wedding dress selections

Shop for Your Wedding Dress Like a Software Engineer

I work for a software company, and regularly we ask, “What customer problems are we trying to solve?” Since I am the target customer in this exercise, and the wedding dress is my solution, let’s take an Agile approach here:

Customer Problems:
– I don’t have a wedding dress.
– I’m a 4 on top and a 10 on the bottom (small boobs, great booty).
– It may be as hot as 90 degrees with 100% humidity.

User Story: I am an off-beat bride and need a wedding dress that will make me feel beautiful without killing me in the Florida heat.

– allows legs to breathe
– suits my back tattoo
– is lightweight
– takes advantage of breeze with flowing fabric
– will not fall off me (small boobs)
– is not super traditional
– feels nice to the touch (lace looks nicer than it feels)
– $3000 or less

Stretch Goals:
– No bra needed
– Shows off my legs (for the husband-to-be)

Online Research: Unsure of what I would actually like versus what will actually look good on me, I turned to Pinterest for guidance. Creating my first EVER wedding board (I freaked out about this), I dug into visual searches for anything and everything that struck my fancy.

Three patterns emerged: Romanesque, High-Low, and Pin-Up

My casual or going-out fashion choices usually fit into these three categories, and while this wasn’t much of a surprise, I’ve learned not to trust how clothing looks on a model or hanger for that matter. I must therefore seek them out in person and prepare for the almighty sweat-laden try-on-athon.

Shop Early, Stress Less: As I’ve mentioned in the past, I’m not a typical woman when it comes to all things wedding, and I’m also one to keep “big deal things” to myself for fear of unwanted and opinionated crowd sourcing. In the instance of shopping for The Dress, most women take their mothers and a bridesmaid or three. My mom lives in Florida and I wasn’t sure if we were going to even have a bridal party, but I did know that it was nearing July and bridal dresses can take up to 6 months to come in or more (our wedding was to be in the beginning of May). Additionally, I’m an avid TJMaxx-onista/Marshalls shopper who has been burned by the need to find a specific item in a sea of mediocre choices. If I was to find THE ONE, it would take more time and patience than standard fashion expeditions. So, my mantra was: Screw it — let’s get on it and get it out of the way. There are plenty of other details to stress about!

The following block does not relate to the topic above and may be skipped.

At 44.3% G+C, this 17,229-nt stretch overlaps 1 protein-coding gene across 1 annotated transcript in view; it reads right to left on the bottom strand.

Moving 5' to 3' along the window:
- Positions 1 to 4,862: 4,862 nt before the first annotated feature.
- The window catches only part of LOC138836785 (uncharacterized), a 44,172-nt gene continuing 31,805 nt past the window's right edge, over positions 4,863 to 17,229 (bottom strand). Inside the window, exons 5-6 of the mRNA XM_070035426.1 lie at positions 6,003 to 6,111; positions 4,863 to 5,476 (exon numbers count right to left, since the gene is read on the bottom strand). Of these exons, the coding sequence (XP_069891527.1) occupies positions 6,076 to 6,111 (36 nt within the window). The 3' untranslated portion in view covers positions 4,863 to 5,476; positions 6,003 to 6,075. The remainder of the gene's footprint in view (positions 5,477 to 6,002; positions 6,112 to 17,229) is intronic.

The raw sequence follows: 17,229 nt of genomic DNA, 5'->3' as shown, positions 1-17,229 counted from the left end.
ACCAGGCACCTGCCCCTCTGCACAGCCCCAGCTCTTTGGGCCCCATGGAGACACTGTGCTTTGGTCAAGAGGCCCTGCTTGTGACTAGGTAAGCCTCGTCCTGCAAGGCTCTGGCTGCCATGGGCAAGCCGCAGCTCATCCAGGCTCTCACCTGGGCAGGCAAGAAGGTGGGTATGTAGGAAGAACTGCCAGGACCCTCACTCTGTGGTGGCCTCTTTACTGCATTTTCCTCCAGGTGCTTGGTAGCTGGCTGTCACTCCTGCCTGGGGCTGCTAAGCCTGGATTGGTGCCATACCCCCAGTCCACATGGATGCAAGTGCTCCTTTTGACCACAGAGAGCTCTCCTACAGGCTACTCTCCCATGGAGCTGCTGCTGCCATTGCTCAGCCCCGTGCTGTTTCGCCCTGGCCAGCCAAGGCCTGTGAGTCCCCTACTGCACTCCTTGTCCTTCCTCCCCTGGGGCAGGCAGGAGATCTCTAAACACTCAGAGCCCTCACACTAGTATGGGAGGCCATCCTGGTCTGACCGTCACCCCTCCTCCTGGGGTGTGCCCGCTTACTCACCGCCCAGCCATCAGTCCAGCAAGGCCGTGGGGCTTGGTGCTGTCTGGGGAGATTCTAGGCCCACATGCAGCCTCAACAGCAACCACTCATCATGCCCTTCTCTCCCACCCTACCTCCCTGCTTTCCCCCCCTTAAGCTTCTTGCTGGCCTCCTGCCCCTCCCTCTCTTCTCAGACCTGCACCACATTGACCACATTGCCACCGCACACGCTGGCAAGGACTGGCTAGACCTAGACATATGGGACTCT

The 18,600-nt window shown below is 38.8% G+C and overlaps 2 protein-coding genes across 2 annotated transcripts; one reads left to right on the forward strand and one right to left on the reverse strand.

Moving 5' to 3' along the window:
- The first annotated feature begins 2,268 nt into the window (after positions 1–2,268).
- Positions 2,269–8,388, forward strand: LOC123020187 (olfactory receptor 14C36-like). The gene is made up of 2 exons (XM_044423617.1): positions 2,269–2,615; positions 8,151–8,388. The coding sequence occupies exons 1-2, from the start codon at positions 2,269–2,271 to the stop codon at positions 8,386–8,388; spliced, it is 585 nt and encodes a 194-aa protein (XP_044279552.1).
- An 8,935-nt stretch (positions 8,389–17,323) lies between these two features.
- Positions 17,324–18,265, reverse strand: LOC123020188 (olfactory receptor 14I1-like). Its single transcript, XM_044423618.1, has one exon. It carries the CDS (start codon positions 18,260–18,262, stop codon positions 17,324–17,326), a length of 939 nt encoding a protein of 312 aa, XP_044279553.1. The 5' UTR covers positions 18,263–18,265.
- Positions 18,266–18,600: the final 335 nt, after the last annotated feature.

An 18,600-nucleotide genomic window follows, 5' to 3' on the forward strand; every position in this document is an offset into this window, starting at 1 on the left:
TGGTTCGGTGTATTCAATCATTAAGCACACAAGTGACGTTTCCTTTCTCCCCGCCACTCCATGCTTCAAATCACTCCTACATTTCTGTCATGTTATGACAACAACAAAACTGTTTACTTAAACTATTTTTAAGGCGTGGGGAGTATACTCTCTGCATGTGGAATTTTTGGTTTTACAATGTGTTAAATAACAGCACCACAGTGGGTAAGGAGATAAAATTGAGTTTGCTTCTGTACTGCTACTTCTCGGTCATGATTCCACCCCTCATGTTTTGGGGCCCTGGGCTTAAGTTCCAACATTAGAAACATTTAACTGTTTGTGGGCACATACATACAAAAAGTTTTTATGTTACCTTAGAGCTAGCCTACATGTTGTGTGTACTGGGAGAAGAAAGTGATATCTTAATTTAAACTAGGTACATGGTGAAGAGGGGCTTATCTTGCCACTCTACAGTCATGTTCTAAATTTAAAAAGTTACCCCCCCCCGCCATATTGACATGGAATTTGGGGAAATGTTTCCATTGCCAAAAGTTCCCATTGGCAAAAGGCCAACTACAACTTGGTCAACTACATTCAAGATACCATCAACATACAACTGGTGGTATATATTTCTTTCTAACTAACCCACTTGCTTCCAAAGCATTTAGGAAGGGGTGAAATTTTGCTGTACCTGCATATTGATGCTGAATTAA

I did some local research, mostly on Yelp, to find the best shops (for my very specific taste) in the Boston area. I talked with one of my closest and most fashion-forward friends about the challenges I was facing and asked her to join me on this journey to the ivory aisles.

I made appointments at two major shops on a sticky July morning. (The weather was felicitous, simulating the heat and humidity of our location quite well.) We met up for brunch and had ourselves a mimosa for strategic nerve-removal on my part (I’d never done this before, never thought I would, nor had I ever been in anyone’s wedding). I prepared for this all week, and with a little help from Agile, I created a…

Definition of Ready:
– Shave ALL THE THINGS (a courtesy due to an assumption that friend and the shop attendants would see most of me)
– Pasties on aforementioned small boobs (thank you Target)
– Beige thong that flatters (not too tight, not too loose, hides well under white fabric)
– A sassy satchel filled with: Strapless padded bra (when in need of bigger boobs), a pair of heels at my desired height (2 inches and under), deodorant, my phone with a cleared camera roll cache for taking try-on pics.
– Hair in a similar style to how I envision it (mermaid/fishtail braid off to one side)
– Earrings in envisioned style (dangley in this case)

I was grateful for the above preparation because the following things actually happened:
– I basically was naked with friend and attendants in very small spaces.
– They have shoes there, but I’m not going to wear a 4″ spiked heel! Not realistic ladies. I was glad to have my 1.5″ sandal for reference.
– Testing dresses after walking in the heat of July was the key to knocking off heavy satin, full length, and mermaid gowns without a question in my mind. “They just zipped me up and I’m overheating… this is a definite no.”
– Photos of the try-on-athon were especially impactful thanks to my hair style and earrings; I could see myself in my future photos.

Other things they don’t tell you about wedding dress shopping: